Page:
From the bridge turn left to descend down a path to the canal towpath. Once on the towpath turn to head under the bridge and head westwards along the canal. The path soon passes under a low railway bridge. To the left is now a large factory that produces tractors; the retaining wall has some nice bricks that have had pretty patterns engraved into them by local schoolchildren. It then passes under the main-line railway bridge and a little pipe bridge before getting to Lock 16.
After the lock the canal continues on to pass under a brick-arch bridge (number 14), to the left of which is a recently-lifted railway line (the ballast was fresh with no weeds growing through it, so it has obviously been lifted in the last few years). This line was part of the old London and North Western Northampton to Blisworth line. Pass under another brick-arch bridge that has a pipeline running across the canal beside it. The canal then progresses on to Lock 15, which had a narrow boat coming out of it.
The canal passes under the A45 which is carried overhead on a low concrete viaduct and continues on before turning to the left to head southwards with some new housing on the left before it passes under Banbury Lane on a brick-arch bridge, immediately beyond which is Lock 14. The canal continues on to Lock 11 which has a lift-bridge immediately downstream of it and is followed by a bridge under a slip road of the M1. The canal passes under the M1 on an intriguing concrete arch bridge, at the southern end of which is Lock 13. The canal passes under another slip road and about fifty yards later is Lock 11, which is the start of the main part of the Rothersthorpe flight of locks
Ascend the flight of locks until you get to the old lock-keepers cottage which is beside Lock 1 (otherwise known as Rothersthorpe Top Lock). Follow the towpath around the old winding hole and then turns to the left to pass under the brick-arch bridge no. 3 which has the A43(T) close beside it to the left. It then continues on to pass Sandlanding Wharf and then Gayton Marina on the right. It then passes under bridge No. 2, where the towpath leaves the canal and joins a quiet road to the left. Turn right down this road and pass to the left of the British Waterways Gayton Yard before reaching a bridge that leads over the Grand Union Canal main line, with Gayton Junction immediately to the right.
The road continues on to climb over a bridge over the West Coast Main Line before and ends at a T-junction immediately on the other side of the railway line. At this junction turn right and follow the road as it climbs uphill to the south-southwest before a crossroads is met after about a kilometre. Continue straight on over this crossroads and continue climbing uphill, with a line of trees marking the course of the old Blisworth to Towcester railway line highly visible to the right, which was run by the old Stratford on Avon and Midland Junction railway company. As it nears the top of the hill the road turns sharply to the right and then to the left, to run alongside the cutting of the old railway line for a period.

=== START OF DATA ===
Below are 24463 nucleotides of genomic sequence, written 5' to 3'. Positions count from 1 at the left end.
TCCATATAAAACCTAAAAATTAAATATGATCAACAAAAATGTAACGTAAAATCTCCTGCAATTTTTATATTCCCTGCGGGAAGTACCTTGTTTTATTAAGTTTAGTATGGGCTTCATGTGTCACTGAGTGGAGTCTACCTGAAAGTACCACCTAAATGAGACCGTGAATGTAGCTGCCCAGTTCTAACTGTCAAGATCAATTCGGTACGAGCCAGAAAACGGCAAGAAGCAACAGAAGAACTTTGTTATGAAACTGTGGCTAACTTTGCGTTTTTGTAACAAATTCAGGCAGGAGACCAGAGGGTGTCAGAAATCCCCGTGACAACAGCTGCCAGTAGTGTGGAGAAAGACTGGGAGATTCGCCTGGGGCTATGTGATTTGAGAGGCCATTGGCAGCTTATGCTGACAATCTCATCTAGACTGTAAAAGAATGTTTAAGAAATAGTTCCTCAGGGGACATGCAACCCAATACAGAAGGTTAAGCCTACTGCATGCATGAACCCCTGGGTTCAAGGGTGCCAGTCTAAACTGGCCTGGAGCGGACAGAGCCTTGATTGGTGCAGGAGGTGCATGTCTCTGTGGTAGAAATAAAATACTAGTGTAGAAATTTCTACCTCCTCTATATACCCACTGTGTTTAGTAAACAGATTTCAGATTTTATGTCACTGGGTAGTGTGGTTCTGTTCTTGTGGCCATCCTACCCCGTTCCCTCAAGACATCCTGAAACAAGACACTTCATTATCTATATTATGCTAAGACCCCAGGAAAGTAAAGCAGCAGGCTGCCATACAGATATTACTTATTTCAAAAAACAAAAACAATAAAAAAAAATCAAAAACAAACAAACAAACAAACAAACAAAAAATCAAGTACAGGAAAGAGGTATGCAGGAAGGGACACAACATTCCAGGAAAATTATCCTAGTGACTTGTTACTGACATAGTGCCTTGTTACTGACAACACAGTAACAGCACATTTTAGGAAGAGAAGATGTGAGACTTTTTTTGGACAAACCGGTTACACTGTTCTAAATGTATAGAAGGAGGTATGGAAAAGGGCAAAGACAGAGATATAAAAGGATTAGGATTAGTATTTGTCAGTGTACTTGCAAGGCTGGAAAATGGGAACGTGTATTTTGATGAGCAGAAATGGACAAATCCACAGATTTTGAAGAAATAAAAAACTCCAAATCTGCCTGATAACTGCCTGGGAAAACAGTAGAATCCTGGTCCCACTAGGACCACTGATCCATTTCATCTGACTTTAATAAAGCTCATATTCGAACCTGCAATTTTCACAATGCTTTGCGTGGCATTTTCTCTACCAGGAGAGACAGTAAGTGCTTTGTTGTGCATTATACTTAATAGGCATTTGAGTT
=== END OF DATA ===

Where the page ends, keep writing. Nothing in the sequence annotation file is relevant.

Continue on along this road as it heads south south westwards to descend downhill into the village of Tiffield. It enters the village along High Street North and continues on through the village past the George pub. When the road turns sharply to the left a road leads off to the right. Turn right down the road and pass over a little bridge over a stream before starting to climb uphill once more. Tiffield church is a little way on along the road before the turn to the left.
Follow the road uphill and under some power lines before slowly descending down to meet the A43(T). Just before the A43(T) an old road leads off to the right, which is marked as a bridleway with the old railway line adjacent to the right. This continues for a few yards before it ends at the A43(T). Carefully cross over the A43(T), where there is a gap in the middle of the dual carriageway which allows you to wait before crossing the second lane. On the other side of the road turn right and climb up the embankment along a tarmac path to an old filled-in railway bridge.
The path continues on along what is obviously the old, abandoned Old Tiffield Road that eventually becomes used again by the time it reaches a Tesco store. At a T-junction turn left to cross a bridge over the River Tove before passing to the left of Towcester Magistrates Court and Police Station. At a crossroads by the Saracens Head Hotel turn right down Bradley Road. Continue on north south westwards down Bradley Road until you get to the Brackley Road Cemetery, which has a chapel in it on the left. When a roundabout is reached after the cemetery continue straight on until you get to the large roundabout with the A43(T). Turn left for a few yards along the pavement until there is a place where the road can be crossed. Carefully cross both carriageways and then cross a field beside a McDonalds until a road leading to the petrol station and McDonalds is reached. Cross over this road and enter a field.
Head straight across this field along the path which is fairly well defined and then cross an old abandoned road into another field. The path heads south-westwards towards a farmhouse. The path passes to the right of the farmhouse before continuing on across fields to the left of another farm before reaching another old farm, which is probably called Park Farm. The path continues on across more fields to reach an abandoned old farm before climbing uphill along a well-defined path. At the top of the hill the path turns to head southwards across four streams for a little over a mile into Silverstone. When the road in Silverstone is met turn right for a short distance and St Michael's Church is on the right
This makes a total distance of 14.5 miles, with 666 feet of ascent and 554 feet of descent.
I caught the 09.44 X38 bus from Silverstone, which got into Northampton Bus Station at about 10.27, and the ticket cost three pounds for a single. The bus stop in Silverstone is a few yards away from the church, and there are six or seven busses on weekdays, a couple less on Saturdays and only two services on Sunday.
Please note that I take no responsibility for anything that may happen when following these directions. If you intend to follow this route, then please use the relevant maps and check the route out before you go out. As always when walking, use common sense and you should be fine.
If you find any information on any of these routes that is inaccurate, or you wish to add anything, then please email me.
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And finally, enjoy your walking!